As mentioned, a laid back seatpost will add a bit more space but will change leg position on pedals somewhat.
    Suggest: try a non-suspension seatpost and drop bars and see what stokers say. A cheap and possible solution to stoker's dilemma.

  9. #9
    Junior Member
    Join Date
    May 2005
    Posts
    12
    Mentioned
    0 Post(s)
    Tagged
    0 Thread(s)
    Regarding the captain feeling "on top" of the bottom bracket: With an EBB you have quite a bit of adjustment, have your LBS setup like your single, bring that in and have them setup the tandem identical for you (seat height in relation to BB, saddle tilt, saddle fore/aft positioning from BB, reach to bars, and drop from seat to bars).

  10. #10
    hors category TandemGeek's Avatar
    Join Date
    Jan 2002
    Posts
    7,143
    Mentioned
    0 Post(s)
    Tagged
    0 Thread(s)
    Quote Originally Posted by phil.
    With an EBB you have quite a bit of adjustment...
    Sort of... but it can make your head hurt trying to describe it with words. In general, you can usually opt to set your eccentric bottom bracket (EBB) with the bottom bracket (BB) above or below the centerline of the boom tube to bias your crank clearance, saddle height/center of gravity (CG), and your handlebar to saddle height up to about 1.5 centimeters.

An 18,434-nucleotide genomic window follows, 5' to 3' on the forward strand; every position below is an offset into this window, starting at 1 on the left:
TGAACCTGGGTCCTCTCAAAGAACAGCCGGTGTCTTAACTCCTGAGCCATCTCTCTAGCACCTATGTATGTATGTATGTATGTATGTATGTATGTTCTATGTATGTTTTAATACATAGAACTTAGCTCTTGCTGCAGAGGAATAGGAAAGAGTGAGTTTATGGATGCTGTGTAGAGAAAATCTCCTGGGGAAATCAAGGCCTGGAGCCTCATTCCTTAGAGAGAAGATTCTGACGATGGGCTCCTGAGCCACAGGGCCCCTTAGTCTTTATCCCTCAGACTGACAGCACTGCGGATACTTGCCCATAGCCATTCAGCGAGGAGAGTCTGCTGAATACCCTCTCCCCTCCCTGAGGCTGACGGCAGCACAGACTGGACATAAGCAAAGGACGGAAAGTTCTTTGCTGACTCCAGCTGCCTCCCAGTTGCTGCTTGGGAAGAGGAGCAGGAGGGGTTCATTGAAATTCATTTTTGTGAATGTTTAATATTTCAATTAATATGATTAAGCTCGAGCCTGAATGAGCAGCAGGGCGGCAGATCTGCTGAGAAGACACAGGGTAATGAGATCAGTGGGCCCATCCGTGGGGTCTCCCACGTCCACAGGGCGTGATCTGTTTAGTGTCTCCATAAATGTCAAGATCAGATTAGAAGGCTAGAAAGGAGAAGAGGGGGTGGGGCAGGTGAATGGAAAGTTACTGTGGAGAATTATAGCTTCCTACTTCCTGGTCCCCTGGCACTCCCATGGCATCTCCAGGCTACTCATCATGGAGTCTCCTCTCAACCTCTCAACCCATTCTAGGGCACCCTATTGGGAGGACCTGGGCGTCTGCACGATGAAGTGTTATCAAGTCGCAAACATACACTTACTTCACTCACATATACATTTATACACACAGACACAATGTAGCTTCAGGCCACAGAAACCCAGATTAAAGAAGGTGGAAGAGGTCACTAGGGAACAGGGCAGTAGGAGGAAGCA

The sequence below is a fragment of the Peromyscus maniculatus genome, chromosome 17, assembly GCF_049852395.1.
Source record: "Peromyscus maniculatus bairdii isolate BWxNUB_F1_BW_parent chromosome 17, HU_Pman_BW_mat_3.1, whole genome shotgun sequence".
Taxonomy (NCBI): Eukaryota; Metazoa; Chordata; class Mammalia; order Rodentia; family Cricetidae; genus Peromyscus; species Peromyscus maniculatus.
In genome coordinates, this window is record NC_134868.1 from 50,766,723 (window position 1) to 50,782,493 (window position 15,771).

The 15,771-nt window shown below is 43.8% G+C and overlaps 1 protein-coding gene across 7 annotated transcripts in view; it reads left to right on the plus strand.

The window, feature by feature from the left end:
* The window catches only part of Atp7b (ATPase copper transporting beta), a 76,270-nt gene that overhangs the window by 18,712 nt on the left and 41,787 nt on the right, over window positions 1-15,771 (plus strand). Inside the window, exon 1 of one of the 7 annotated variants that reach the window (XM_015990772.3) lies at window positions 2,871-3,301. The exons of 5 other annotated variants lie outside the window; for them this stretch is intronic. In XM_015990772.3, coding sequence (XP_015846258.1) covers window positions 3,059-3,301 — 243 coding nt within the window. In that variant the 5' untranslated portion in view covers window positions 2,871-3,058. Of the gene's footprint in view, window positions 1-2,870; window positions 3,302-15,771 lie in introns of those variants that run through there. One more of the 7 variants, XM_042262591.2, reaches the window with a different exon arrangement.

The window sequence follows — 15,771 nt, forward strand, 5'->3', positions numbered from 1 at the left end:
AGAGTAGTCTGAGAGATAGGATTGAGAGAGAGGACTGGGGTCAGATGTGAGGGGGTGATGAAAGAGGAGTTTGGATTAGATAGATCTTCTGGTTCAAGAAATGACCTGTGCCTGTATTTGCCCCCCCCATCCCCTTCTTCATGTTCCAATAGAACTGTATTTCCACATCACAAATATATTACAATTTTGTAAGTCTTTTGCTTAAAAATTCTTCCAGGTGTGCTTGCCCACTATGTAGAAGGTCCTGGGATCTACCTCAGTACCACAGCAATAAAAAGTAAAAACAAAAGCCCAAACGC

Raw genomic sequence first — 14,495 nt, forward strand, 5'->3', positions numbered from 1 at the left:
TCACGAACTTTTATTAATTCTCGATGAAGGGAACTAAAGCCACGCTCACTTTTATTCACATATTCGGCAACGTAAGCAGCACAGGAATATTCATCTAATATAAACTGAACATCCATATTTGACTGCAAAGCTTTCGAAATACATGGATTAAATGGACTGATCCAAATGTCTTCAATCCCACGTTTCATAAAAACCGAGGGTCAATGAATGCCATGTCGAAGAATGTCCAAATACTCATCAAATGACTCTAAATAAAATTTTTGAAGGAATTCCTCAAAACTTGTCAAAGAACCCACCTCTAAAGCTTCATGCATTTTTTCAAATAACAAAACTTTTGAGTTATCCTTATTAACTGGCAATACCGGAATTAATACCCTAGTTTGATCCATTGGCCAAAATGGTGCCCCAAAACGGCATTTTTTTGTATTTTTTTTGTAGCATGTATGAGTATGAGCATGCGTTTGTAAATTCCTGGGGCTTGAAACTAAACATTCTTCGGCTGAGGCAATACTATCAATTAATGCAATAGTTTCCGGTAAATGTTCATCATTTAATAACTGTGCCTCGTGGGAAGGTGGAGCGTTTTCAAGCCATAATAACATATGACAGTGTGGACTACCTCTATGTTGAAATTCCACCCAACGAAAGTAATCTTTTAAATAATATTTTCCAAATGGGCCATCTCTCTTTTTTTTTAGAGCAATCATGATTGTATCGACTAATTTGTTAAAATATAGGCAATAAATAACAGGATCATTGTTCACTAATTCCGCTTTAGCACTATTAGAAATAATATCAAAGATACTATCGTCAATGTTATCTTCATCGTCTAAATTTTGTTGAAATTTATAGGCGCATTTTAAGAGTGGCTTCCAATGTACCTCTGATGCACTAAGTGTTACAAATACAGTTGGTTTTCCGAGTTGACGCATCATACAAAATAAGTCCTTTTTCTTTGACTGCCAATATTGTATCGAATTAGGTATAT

The Gory Details: (Illustration appended below... it may help, or then again, maybe not)

    Running the BB below centerline lets you lower your CG and saddle height up to a max of about 1.5 cm, but carries with it an equal reduction in cornering clearance. Running the BB above centerline gives you more cornering clearance, but also raises your saddle height and CG. If you need a slight handlebar height adjustment and have otherwise exhausted the adjustability of your stem by playing with the spacers, you can also look to the eccentric's orientation as another way of getting your riding position adjusted, i.e., by lowering or raising your saddle & crank height instead of the bars.

    With regard to saddle set-back, whether your eccentric is positioned with the BB above or below the centerline, rotating the bottom bracket towards the front of the tandem tightens the timing chain and increases set-back (moves the center of the crank axle toward the front of the tandem and further from the nose of your saddle). As your chain stretches, you will continue to increase your set-back since you'll need to rotate your eccentric toward the front of the tandem to take up the slack.